Statement of Principles to support proactive disclosure of government-held information

Statement of principles by the  Australian information commissioners and ombudsmen: “Information commissioners and ombudsmen across Australia oversight and promote citizens’ rights to access government-held information and have powers to review agency decisions under the applicable right to information (RTI) legislation. Beyond formal rights of access, the proactive disclosure of government-held information promotes open government and advances our system of representative democracy.

All Australian governments (Commonwealth, state, territory, and local) and public institutions are strongly encouraged to commit to being Open by Design by building a culture of transparency and by prioritising, promoting and resourcing proactive disclosure.

These Principles recognise that:

  1. information held by government and public institutions is a public resource and, to the greatest extent possible, should be published promptly and proactively at the lowest reasonable cost, without the need for a formal access request, and
  2. a culture of transparency within government is everyone’s responsibility requiring action by all public sector leaders and officers to encourage and support the proactive disclosure of information, and
  3. appropriate, prompt and proactive disclosure of government-held information:
  • informs community – proactive disclosure leads to a more informed community, and awareness raising of government and public institutions’ strategic intentions and initiatives, driving innovation and improving standards. Transparent and coherent public communication can also address misinformation
  • increases participation and enhances decision-making – proactive disclosure increases citizen participation in government processes and promotes better informed decision-making through increased scrutiny, discussion, comment and review of government and public institutions’ decisions
  • builds trust and confidence – proactive disclosure enhances public sector accountability and integrity, builds public trust and confidence in decision-making by government and public institutions and strengthens principles of liberal democracy
  • improves service delivery – proactive disclosure improves service delivery by providing access to information faster and more easily than formal access regimes, providing the opportunity to decide when and how information is provided, and to contextualise and explain information
  • is required or permitted by law – proactive disclosure is mandated, permitted, or protected by law in all Australian states and territories and the Commonwealth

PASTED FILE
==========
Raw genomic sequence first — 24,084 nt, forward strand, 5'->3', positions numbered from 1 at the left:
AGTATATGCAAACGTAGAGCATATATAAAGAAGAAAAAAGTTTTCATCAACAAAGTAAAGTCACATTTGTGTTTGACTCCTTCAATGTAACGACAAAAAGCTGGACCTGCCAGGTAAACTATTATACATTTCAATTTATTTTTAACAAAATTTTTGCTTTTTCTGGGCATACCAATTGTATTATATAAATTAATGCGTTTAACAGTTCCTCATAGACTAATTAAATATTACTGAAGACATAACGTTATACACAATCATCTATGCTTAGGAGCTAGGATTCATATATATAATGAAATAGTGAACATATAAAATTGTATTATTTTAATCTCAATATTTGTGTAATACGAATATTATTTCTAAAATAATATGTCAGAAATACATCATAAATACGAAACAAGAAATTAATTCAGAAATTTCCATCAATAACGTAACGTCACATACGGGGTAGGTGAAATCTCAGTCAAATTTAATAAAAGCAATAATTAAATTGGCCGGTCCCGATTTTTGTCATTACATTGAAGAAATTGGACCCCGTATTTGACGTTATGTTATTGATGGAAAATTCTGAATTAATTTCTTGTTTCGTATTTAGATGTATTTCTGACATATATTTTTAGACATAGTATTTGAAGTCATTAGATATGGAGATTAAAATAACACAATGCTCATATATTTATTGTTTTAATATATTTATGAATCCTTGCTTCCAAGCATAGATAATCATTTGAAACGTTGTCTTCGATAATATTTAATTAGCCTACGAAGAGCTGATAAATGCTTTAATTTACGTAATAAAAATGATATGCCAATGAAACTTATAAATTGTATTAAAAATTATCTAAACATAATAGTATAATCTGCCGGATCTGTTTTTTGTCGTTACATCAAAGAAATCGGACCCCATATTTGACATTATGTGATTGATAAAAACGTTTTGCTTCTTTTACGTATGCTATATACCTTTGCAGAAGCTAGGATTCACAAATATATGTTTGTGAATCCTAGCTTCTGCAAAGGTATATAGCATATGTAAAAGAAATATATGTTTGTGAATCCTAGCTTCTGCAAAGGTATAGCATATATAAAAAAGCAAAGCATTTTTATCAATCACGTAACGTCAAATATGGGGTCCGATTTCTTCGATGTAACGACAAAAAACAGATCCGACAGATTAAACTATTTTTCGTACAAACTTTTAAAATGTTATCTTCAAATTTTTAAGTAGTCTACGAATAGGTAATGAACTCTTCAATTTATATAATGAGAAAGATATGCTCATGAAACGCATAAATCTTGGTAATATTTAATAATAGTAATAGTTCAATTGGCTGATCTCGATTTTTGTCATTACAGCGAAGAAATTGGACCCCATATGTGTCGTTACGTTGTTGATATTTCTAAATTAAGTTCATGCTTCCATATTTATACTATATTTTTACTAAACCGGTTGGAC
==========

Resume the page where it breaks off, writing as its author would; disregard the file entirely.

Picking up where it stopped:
• improves efficiency – proactive disclosure reduces the administrative burden on departments and agencies and the need for citizens to make a formal information access request.

 Australian information commissioners and ombudsmen recommend that public sector agencies:

  1. Embed a proactive disclosure culture in all public sector agencies and public institutions by…(More)”.

Roadmap to social impact: Your step-by-step guide to planning, measuring and communicating social impact

Roadmap developed by Ioana Ramia, Abigail Powell, Katrina Stratton, Claire Stokes, Ariella Meltzer, and Kristy Muir: “…is a step-by-step guide to support you and your organisation through the process of outcomes measurement and evaluation.

While it’s not the silver bullet for outcomes measurement or impact assessment, The Roadmap provides you with eight steps to understand the context in which you operate, who you engage with and the social issue you are addressing, how you address this social issue, what the intended changes are, how and when to measure those changes and how to communicate and use your findings to further improve you work and social impact.

It introduces some established techniques for data collection and analysis, but it is not a guide to research methods. A list of resources is also provided at the end of the guide, including tools for stakeholder engagement, developing a survey, interview questionnaire and data analysis.

The Roadmap is for everyone working towards the creation of positive social impact in Australia who wants to measure the change they are making for individuals, organisations and communities….(More)”.

Who will benefit from big data? Farmers’ perspective on willingness to share farm data

Paper by Airong Zhang et al : “Agricultural industries are facing a dual challenge of increasing production to meet the growing population with a disruptive changing climate and, at the same time, reducing its environmental impacts. Digital agriculture supported by big data technology has been regarded as a solution to address such challenges. However, realising the potential value promised by big data technology depends upon farm-level data generated by digital agriculture being aggregated at scale. Yet, there is limited understanding of farmers’ willingness to contribute agricultural data for analysis and how that willingness could be affected by their perceived beneficiary of the aggregated data.

The present study aimed to investigate farmers’ perspective on who would benefit the most from the aggregated agricultural data, and their willingness to share their input and output farm data with a range of agricultural sector stakeholders (i.e. other farmers, industry and government statistical organisations, technology businesses, and research institutions). To do this, we conducted a computer-assisted telephone interview with 880 Australian farmers from broadacre agricultural sectors. The results show that only 34 % of participants regarded farmers as the primary beneficiary of aggregated agricultural data, followed by agribusiness (35 %) and government (21 %) as the main beneficiary. The participants’ willingness to share data was mostly positive. However, the level of willingness fluctuated depending on who was perceived as the primary beneficiary and with which stakeholder the data would be shared. While participants reported concerns over aggregated farm data being misused and privacy of own farm data, perception of farmers being the primary beneficiary led to the lowest levels of concerns. The findings highlight that, to seize the opportunities of sustainable agriculture through applying big data technologies, significant value propositions for farmers need to be created to provide a reason for farmers to share data, and a higher level of trust between farmers and stakeholders, especially technology and service providers, needs to be established….(More)”.